July 10, 2020
Colin Cieszynski, CFA, CMT
Chief Market Strategist
+1 (647) 282-4428
Its been a really quiet week overall for economic and corporate news, leaving markets struggling for direction and investors trying to glean insight from anecdotal and secondary reports.
Overnight action saw Asia Pacific markets giving back some of the gains made earlier in the week in what looks like a normal trading correction. Hong Kong and Shanghai both dropped about 1.9% while Tokyo fell 1.0%. European markets, on the other hand are up this morning with the DAX and FTSE both gaining about 0.4%. Investors have responded favorably to reports of stronger than expected May rebounds in industrial output for France (19.6% vs street 15.1%) and Italy (42.1% vs street 22.8%).
US index futures have been falling this morning with Dow, S&P and NASDAQ futures falling 0.4%-0.7% coming off a mixed day which saw the Dow fall 1.4% but the NASDAQ climb 0.5%. COVID-19 cases continue to climb, but the bigger worry for investors appears to be new comments from presumptive Democratic candidate Joe Biden (who has been leading in recent polls) which appear to be drawing battle lines between Wall Street and Main Street for the upcoming campaign, including a plan to increase corporate taxes, stating he wants to end the â€śera of shareholder capitalismâ€ť, indicating that he would focus on working families, â€śnot the wealthy investor classâ€ť, and complaining about President Trumpâ€™s focus on the stock market as an indicator of his success.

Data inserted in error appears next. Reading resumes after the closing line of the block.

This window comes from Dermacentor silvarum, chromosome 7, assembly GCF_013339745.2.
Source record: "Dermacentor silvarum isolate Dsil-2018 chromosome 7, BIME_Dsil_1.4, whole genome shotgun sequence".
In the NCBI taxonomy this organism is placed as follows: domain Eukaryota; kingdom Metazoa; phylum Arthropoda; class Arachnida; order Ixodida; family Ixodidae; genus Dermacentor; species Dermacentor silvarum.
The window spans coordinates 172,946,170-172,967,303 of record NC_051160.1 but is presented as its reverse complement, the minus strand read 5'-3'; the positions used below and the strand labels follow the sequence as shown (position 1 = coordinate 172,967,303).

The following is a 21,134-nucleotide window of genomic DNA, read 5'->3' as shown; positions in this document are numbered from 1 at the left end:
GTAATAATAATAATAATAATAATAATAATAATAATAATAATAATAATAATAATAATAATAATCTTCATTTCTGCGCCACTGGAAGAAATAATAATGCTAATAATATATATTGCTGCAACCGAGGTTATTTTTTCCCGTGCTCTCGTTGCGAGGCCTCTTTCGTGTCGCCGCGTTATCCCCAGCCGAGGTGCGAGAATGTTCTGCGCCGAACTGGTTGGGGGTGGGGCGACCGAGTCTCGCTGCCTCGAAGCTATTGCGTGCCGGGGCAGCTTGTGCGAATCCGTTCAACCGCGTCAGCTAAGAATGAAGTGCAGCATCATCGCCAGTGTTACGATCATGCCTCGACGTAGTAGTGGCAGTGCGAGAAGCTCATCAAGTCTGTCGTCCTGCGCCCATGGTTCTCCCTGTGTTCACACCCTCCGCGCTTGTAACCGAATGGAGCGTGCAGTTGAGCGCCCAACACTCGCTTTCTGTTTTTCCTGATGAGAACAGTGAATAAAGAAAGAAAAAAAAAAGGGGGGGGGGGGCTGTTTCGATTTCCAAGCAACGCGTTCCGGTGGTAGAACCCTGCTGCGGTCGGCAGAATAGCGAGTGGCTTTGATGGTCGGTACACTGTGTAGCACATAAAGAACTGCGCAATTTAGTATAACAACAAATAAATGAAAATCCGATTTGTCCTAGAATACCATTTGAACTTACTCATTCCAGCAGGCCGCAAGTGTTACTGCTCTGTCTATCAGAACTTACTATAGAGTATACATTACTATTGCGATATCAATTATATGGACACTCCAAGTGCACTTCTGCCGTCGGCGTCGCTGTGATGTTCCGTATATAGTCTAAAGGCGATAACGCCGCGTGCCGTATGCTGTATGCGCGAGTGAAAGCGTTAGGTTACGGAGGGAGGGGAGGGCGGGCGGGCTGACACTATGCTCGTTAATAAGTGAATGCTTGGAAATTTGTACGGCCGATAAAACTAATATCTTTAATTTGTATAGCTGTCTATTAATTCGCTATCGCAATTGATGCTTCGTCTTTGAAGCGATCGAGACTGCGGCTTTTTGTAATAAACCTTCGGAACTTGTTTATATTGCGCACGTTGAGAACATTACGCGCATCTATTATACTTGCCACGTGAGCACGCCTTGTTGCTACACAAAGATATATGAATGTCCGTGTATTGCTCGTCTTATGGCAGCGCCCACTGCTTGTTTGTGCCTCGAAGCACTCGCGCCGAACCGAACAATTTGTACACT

The loonie is down slightly this morning following a mixed Canadian employment report. There was a 952K rebound in jobs, which was better than the 700K bounce the street had expected, but the unemployment rate of 12.3% was slightly worse than the 12.0% investors had been expecting and the 11.3% the US reported last week.
One positive aspect of the lack of news flow is that there have not been any major market-moving profit warnings following the end of the quarter. Next week, focus turns to corporate news as US earnings season kicks into gear with reports due from some of the big cap leaders in the Financial Services (banks, brokers and asset managers), Technology, Communications Services and Consumer Staples sectors.